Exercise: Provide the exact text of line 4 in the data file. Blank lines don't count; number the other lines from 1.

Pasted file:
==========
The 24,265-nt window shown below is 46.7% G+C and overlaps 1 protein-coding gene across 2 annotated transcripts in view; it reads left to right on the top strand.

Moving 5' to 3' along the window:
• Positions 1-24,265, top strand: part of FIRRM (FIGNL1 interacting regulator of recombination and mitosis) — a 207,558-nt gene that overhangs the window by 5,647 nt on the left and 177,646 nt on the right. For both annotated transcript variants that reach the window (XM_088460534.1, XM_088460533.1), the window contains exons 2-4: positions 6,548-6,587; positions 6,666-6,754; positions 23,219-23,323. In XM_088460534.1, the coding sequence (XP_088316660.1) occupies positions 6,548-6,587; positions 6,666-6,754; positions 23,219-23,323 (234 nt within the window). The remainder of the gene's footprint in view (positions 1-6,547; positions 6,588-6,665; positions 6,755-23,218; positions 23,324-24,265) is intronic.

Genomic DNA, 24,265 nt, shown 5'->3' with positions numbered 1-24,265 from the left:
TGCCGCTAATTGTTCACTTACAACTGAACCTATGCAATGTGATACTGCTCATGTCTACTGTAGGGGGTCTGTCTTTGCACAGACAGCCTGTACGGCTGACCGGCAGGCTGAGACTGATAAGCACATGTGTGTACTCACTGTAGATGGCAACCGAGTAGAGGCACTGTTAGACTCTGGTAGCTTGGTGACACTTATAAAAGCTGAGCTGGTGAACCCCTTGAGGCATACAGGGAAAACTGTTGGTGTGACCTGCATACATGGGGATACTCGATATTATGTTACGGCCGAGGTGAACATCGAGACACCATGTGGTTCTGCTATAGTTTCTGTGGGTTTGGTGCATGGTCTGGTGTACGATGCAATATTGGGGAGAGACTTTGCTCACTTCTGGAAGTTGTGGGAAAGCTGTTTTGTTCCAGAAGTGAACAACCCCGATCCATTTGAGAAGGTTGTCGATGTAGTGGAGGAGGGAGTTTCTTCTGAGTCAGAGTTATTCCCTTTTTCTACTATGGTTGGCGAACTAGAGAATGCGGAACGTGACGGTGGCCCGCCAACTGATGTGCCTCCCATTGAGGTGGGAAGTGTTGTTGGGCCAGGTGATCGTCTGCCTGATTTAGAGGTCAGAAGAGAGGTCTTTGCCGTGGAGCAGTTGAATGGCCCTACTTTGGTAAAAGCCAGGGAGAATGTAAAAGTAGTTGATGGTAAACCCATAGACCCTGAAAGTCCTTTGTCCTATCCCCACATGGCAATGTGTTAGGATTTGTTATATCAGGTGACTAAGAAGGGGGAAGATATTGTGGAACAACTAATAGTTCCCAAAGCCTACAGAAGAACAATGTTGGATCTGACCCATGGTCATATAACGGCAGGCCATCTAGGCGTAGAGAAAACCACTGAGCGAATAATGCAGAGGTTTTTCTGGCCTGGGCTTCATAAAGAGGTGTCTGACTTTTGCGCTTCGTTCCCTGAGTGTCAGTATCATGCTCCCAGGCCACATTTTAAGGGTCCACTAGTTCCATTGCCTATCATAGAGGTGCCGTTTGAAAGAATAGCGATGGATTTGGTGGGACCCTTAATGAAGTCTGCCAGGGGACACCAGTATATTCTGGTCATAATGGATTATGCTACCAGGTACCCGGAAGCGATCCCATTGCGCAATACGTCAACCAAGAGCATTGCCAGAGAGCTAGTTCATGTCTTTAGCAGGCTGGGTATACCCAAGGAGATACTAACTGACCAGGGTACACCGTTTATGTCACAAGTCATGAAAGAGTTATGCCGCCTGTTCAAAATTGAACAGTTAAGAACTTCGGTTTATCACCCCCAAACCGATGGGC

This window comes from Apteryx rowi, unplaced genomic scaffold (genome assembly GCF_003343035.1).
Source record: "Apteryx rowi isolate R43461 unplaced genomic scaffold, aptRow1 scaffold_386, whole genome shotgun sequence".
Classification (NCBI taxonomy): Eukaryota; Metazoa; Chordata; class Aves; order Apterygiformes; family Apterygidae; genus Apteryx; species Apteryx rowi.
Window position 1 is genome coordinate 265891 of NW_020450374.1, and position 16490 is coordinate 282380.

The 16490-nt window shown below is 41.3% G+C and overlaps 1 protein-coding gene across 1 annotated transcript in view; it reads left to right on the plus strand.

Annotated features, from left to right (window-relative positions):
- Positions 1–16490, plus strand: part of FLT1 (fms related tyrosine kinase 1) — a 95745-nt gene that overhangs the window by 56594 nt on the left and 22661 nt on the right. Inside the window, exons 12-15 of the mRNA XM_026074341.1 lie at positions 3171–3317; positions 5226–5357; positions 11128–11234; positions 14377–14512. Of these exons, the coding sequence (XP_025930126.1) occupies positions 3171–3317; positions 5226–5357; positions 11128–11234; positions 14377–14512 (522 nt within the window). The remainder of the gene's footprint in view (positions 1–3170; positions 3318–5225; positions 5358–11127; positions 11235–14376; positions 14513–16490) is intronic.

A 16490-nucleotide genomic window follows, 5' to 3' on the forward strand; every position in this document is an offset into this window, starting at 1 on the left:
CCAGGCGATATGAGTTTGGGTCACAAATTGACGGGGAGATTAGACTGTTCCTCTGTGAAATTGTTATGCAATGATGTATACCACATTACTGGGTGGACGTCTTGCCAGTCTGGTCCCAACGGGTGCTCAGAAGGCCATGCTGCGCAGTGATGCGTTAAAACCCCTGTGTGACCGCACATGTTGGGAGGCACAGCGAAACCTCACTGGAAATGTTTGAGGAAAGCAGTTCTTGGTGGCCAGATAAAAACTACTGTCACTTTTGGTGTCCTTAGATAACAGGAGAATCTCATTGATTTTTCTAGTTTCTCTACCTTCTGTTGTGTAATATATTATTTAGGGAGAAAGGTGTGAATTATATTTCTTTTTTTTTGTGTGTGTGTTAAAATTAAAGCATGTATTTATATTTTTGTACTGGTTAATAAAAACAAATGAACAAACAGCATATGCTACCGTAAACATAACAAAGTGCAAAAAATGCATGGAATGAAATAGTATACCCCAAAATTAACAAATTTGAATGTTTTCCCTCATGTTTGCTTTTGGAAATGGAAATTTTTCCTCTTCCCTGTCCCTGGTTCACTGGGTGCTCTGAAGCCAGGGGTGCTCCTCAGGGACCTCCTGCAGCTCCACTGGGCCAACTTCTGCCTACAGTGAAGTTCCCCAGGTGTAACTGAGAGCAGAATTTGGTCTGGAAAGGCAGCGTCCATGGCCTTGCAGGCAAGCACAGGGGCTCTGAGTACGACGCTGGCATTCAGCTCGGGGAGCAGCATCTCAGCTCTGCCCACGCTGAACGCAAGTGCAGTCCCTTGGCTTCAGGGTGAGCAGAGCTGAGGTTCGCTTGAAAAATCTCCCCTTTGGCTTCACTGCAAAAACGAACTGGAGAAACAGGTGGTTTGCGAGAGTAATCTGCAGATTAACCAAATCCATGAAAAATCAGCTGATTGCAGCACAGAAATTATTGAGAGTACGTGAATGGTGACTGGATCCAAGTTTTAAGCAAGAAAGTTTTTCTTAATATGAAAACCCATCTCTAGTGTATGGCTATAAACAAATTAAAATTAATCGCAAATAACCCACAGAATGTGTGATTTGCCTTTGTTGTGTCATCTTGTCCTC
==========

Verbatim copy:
Genomic DNA, 24,265 nt, shown 5'->3' with positions numbered 1-24,265 from the left: